With reference now to block 1020 and following blocks, the processing of a signal or Dial identification employing compact expression will now be described. Block 1020 depicts configuration compiler 808 attempting to locate, within each of one or more instances in the current scope of the entity indicated by the bracketed field, each Dial or signal instance matching that specified in the signal or Dial identification. For example, when processing the compact expression “FXU1.[A].sig1” for simulation model 300′″ of FIG. 7B, configuration compiler 808, upon reaching the field “[A]”, searches FXU1 for instantiations of entity A 306, and upon finding entity instantiations 306 a 0 and 306 a 1, searches within each of these two entity instantiations to locate signals instantiations sig1 514 a 0 and 514 a 1. If configuration compiler 808 determines at block 1022 that no matching signal or Dial instance is found within the current scope, the process passes to block 1032, which depicts configuration compiler 808 terminating processing of the signal or Dial identification after flagging an error. However, if configuration compiler 808 locates one or more matching signal or Dial instances, then the process passes from block 1022 to block 1024. Block 1024 illustrates configuration compiler 808 making one or more entries in configuration database 814 binding each matching signal or Dial instance to the parameters specified in the mapping table of the configuration specification statement of the Dial being processed. Thereafter, processing of the signal or Dial identification terminates at block 1030.

Utilizing the compact expressions supported by the present invention, the amount of code a designer must enter in a configuration specification statement can be advantageously reduced. The use of compact expressions not only reduces input requirements and the likelihood of input errors, but also simplifies code maintenance through the automatic application of specified configuration parameters to later entered instances of signals and Dials falling within a selected scope.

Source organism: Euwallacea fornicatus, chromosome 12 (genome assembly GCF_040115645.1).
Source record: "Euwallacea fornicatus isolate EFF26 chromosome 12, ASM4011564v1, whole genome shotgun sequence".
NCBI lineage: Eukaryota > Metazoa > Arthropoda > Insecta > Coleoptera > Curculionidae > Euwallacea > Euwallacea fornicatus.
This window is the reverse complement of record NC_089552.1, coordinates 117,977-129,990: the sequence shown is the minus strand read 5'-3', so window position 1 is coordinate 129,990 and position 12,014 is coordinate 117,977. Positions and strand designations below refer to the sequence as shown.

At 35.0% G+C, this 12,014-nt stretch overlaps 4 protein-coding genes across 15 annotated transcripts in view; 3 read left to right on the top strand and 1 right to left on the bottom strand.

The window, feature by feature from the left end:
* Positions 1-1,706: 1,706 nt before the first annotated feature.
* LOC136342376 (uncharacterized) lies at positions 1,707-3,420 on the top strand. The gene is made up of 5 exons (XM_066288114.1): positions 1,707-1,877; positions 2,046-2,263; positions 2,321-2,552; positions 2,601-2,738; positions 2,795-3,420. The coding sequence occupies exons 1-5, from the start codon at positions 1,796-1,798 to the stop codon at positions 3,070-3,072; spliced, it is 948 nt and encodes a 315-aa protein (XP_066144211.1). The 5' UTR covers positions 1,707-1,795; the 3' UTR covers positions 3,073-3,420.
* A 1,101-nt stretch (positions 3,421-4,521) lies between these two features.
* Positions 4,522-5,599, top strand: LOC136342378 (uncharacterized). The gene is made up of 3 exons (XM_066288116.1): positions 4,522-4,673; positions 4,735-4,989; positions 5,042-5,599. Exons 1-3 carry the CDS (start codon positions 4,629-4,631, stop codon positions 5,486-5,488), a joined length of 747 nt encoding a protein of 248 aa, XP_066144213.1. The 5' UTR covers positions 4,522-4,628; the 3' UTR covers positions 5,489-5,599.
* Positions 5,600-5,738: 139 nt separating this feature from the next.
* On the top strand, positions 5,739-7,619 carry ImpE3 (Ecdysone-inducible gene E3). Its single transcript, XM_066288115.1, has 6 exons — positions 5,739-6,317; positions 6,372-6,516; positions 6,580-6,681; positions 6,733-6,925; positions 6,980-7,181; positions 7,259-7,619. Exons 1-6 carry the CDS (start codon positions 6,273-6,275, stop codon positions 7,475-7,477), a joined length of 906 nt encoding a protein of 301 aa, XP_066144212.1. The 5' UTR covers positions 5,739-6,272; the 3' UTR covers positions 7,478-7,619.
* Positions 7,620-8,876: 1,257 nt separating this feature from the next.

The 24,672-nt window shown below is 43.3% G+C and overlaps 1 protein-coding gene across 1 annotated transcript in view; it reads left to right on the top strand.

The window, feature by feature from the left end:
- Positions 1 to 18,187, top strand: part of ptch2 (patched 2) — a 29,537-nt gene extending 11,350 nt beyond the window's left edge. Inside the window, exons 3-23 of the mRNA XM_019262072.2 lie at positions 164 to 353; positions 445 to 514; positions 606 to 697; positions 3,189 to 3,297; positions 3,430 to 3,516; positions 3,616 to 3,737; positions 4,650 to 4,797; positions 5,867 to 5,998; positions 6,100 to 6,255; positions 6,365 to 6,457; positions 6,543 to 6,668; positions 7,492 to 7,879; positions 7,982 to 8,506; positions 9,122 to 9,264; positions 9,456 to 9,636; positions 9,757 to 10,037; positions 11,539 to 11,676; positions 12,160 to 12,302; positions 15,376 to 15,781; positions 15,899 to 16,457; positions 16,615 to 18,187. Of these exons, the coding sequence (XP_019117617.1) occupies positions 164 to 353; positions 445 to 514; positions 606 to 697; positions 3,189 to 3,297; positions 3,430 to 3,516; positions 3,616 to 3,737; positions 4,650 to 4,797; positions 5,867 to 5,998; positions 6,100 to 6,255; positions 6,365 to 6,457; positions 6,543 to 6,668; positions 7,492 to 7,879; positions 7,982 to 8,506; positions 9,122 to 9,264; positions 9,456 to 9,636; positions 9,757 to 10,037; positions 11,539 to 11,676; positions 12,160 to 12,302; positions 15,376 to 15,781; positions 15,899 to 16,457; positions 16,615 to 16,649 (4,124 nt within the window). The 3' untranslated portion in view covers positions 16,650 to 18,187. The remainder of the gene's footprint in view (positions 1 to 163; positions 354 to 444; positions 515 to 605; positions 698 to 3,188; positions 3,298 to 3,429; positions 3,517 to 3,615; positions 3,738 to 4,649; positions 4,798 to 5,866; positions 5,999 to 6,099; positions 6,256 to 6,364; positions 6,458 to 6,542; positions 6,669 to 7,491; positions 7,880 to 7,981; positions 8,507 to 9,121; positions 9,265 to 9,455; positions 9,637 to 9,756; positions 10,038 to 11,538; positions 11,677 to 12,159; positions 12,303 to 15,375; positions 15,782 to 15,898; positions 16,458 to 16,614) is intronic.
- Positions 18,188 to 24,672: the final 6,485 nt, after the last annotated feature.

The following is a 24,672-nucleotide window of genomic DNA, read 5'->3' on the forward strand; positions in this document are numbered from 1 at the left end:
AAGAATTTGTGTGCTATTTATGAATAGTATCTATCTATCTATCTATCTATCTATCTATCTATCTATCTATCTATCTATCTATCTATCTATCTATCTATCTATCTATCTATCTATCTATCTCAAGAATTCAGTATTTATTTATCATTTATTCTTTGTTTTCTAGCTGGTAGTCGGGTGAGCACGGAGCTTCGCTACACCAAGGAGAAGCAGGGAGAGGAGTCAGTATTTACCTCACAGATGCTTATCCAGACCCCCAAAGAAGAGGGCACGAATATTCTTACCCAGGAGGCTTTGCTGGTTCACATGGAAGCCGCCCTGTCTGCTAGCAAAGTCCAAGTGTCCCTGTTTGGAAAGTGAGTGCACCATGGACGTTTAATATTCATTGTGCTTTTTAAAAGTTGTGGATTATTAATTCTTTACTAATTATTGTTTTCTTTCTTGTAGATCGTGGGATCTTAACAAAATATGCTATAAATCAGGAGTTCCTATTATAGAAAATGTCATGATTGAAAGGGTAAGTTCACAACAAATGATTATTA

As described above, every Dial has a one-to-one mapping between each of its input values and a unique output value of the Dial. In other words, each input value has a unique output value different than the output value for any other input value. For CDials and LDials, the mapping table must explicitly enumerate each legal input value and its associated mapping.

The requirement that the input values must be explicitly enumerated in the mapping table limits the overall complexity of any given LDial or CDial. For example, consider the case of an integrated circuit (e.g., a memory controller) containing 10 to 20 configuration registers each having between 5 and 20 legal values. In many cases, these registers have mutual dependencies—the value loaded in one register can affect the legal possibilities of one or more of the other registers. Ideally, it would be convenient to specify values for all of the registers utilizing a Dial tree controlled by a single CDial. In this manner, the configuration of all of the 10 to 20 registers could be controlled as a group.